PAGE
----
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Buying and selling houses is not cheap.

As such, Opendoor, a San Francisco startup that buys and sell homes, has raised $210 million in a new funding round led by Norwest Venture Partners, with NEA, Khosla Ventures, GGV Capital and others also participating. The new funding comes just over a year after the company raised $80 million, bringing its total funding to $320 million. The company declined to disclose its valuation.

Opendoor, which currently operates in the Dallas Fort-Worth area and Phoenix, says it will use the new funds to expand to 10 cities in 2017. It currently buys about $60 million worth of homes per month, and has bought and sold more than 4,000 houses to date.

Founded in 2014 by former PayPal executive and investor Keith Rabois, Eric Wu, Ian Wong, and JD Ross, Opendoor aims to make buying and selling a house easier. To speed up the process, the company purchases each home directly from sellers, thanks to credit lines from undisclosed financial institutions, and takes on the task of selling them. Opendoor has built its own pricing models and algorithms using public and public data, which generate what it describes as a fair offer price within minutes of the seller’s submission through its website. In return for the convenience, Opendoor charges the seller a fee that is 2% to 4% higher than a traditional real estate broker.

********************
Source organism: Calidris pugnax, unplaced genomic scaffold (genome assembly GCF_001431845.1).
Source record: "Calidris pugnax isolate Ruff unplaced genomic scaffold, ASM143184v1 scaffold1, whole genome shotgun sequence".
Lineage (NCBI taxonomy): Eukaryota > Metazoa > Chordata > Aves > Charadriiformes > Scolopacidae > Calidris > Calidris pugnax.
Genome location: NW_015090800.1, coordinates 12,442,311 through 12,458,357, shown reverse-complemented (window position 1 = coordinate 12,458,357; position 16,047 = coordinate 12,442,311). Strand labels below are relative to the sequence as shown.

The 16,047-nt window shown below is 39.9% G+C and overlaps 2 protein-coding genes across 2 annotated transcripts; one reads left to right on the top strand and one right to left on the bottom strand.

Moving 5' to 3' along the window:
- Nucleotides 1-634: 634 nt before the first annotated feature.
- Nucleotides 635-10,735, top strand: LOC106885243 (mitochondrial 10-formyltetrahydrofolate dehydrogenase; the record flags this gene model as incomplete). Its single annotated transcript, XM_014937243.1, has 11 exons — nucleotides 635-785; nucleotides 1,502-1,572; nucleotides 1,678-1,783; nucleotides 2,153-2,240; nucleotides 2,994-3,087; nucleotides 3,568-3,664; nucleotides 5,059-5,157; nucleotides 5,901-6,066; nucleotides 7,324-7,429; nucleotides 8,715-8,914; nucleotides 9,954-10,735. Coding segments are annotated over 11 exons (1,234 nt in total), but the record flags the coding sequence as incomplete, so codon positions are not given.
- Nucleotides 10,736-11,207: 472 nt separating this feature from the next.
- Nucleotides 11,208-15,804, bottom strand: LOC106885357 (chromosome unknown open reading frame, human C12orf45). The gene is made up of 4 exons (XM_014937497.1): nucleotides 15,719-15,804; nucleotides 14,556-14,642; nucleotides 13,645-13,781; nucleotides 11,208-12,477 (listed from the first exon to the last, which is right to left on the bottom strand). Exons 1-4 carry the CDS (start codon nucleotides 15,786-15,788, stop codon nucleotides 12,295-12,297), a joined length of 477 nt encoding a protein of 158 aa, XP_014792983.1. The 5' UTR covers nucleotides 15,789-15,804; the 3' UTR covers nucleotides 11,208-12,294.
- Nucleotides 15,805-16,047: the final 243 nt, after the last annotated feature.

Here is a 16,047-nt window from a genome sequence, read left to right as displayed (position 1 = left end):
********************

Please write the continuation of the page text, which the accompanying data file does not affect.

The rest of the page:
For buyers, Opendoor makes it equally easy. It lets them tour available homes for sale at their own convenience and even handles fixes or improvements, such as repainting the walls, at their request (though the work factors into the final sale price).

The company has since expanded its service to include a “trade-in” option to make it easier for sellers who plan to purchase a new home, and a 30-day money-back guarantee for buyers who aren’t satisfied with their new home.

Opendoor’s latest funding round is yet another example of investors pouring money into a company tackling old-school industries with the power of software. Flexport, a startup that lets its customers book and manager freight forwarding services through its online software, is another example. That company raised $65 million in September.

This story originally appeared on Copyright 2016

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